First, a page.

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Agencies launch downtown Anchorage security hotline

  • Author: Devin Kelly
  • Updated: July 25, 2016
  • Published July 25, 2016

Two downtown Anchorage agencies have launched a security hotline that officials say is aimed at cleaning up downtown and helping visitors feel safe and comfortable.

Under what's being called the "Safety First" program, anyone downtown can call or text 907-297-4471 to report a problem. That could range from someone being harassed to seeing trash on a sidewalk, said Andrew Halcro, executive director of the Anchorage Community Development Authority.

The program is a partnership between the Anchorage Community Development Authority, which manages the city's parking meters, garages and the downtown bus depot, and the Anchorage Downtown Partnership, an organization supported by downtown businesses that deploys yellow-vested security "ambassadors" to patrol the streets. Earlier this year, Halcro and Jamie Boring, the downtown partnership's executive director, said they were working to combine security forces to add more "eyes and ears" downtown.

In a statement released Monday afternoon, officials said the phone line can be used to request "services that cover safety assistance, disorderly/suspicious behavior, panhandling or other nuisance behavior, public drinking/inebriates, suspicion of drug dealing or drug use."

People can also make calls for "graffiti, removing trash, sidewalk cleaning, or other clean up calls" downtown, the statement said. The calls connect to the ACDA's dispatch center.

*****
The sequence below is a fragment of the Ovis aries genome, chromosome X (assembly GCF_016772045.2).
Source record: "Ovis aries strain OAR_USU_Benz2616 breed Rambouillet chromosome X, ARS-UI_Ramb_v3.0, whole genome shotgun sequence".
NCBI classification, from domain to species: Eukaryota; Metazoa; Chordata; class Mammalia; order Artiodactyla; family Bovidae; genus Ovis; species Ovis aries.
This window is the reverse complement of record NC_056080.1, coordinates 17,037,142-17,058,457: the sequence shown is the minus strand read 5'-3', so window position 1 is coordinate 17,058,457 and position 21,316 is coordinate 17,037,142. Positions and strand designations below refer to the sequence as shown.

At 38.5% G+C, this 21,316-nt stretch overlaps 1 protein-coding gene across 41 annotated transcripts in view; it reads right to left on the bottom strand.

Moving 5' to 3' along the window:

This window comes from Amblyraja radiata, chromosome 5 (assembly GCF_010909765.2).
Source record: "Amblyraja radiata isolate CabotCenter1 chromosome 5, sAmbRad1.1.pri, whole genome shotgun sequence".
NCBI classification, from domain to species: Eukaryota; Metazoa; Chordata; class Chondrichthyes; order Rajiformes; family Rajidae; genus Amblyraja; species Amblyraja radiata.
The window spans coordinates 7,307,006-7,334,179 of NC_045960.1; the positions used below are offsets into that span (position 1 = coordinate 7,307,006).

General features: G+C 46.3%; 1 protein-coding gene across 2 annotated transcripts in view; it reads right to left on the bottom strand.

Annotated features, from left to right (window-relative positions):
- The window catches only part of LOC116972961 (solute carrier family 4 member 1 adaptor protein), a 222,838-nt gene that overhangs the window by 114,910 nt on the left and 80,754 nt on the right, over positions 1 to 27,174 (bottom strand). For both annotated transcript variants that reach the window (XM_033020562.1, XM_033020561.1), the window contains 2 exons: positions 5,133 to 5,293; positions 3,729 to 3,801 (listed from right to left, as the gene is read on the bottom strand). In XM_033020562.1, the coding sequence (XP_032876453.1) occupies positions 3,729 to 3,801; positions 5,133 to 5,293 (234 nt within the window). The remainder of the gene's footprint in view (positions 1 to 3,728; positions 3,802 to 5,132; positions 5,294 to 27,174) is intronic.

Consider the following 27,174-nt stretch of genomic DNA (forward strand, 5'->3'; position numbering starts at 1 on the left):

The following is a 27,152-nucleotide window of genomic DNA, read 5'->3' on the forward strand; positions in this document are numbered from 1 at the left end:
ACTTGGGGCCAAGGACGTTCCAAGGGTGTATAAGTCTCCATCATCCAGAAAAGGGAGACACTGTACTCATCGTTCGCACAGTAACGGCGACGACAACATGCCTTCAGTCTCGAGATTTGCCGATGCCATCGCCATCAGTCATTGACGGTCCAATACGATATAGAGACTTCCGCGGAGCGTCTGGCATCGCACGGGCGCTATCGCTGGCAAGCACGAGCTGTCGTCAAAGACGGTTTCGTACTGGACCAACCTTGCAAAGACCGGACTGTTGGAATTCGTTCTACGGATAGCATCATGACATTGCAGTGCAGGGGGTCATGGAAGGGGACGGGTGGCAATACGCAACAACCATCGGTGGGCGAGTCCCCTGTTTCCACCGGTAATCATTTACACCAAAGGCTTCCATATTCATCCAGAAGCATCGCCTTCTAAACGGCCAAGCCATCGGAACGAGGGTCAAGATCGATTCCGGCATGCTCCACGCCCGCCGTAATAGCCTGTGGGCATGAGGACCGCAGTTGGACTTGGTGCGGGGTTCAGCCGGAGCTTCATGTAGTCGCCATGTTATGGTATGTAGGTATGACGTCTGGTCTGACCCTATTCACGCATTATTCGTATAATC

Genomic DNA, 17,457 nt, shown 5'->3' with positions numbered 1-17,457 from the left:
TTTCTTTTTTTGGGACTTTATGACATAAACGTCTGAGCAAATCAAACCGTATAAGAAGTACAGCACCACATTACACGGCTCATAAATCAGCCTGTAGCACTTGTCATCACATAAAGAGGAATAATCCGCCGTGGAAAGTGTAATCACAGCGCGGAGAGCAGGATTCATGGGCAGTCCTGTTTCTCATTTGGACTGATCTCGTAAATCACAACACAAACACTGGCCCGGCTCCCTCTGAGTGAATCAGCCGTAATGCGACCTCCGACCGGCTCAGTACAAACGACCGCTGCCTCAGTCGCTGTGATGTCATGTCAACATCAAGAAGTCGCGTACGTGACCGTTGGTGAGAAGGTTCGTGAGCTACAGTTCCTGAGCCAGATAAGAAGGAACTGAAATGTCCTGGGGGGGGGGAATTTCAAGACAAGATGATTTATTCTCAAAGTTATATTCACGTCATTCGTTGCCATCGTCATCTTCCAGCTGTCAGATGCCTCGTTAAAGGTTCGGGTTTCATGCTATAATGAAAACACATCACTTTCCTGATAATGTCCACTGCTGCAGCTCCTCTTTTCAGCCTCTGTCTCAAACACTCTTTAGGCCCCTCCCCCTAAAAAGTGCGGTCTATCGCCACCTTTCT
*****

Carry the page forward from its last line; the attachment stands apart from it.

The program has emerged as Anchorage's stretched police department has focused more on violent crimes than public nuisances. But Halcro emphasized Monday that the "Safety First" program is not meant to substitute a police call.  

"The rule is still what's always been the rule — in case of an emergency, you call 911," Halcro said. "Our number is to call for those times when you see something suspicious but you're not seeing a crime, and you just want someone to know about it."

Launching the hotline is particularly aimed at people who don't come downtown very often and need to be reassured that it is a safe place to be, Halcro said.

Halcro did not have a cost breakdown for the program Monday. He said his agency was already spending money on training for security staff, and the biggest investments have been in technology and communication upgrades.

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